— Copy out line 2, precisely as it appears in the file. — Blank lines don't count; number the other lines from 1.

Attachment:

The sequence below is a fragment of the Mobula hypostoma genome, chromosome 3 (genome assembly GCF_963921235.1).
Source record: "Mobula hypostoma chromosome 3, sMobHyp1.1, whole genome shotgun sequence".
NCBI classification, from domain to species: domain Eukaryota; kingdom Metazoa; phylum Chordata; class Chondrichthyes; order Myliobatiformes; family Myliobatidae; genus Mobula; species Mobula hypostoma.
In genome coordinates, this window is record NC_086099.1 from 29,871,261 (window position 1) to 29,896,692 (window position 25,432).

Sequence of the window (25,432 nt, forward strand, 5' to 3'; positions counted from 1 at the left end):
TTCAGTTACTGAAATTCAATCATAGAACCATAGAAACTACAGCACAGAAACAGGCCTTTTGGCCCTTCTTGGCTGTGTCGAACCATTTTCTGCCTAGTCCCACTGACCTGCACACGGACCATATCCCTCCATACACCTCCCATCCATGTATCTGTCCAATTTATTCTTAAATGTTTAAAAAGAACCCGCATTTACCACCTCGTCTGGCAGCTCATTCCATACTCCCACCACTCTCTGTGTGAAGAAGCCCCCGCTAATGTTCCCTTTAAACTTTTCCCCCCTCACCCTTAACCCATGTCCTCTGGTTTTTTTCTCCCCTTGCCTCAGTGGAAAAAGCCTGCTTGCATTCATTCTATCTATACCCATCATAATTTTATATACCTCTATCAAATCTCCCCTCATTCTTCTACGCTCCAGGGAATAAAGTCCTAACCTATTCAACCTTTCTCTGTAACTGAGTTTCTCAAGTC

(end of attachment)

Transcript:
Source record: "Mobula hypostoma chromosome 3, sMobHyp1.1, whole genome shotgun sequence".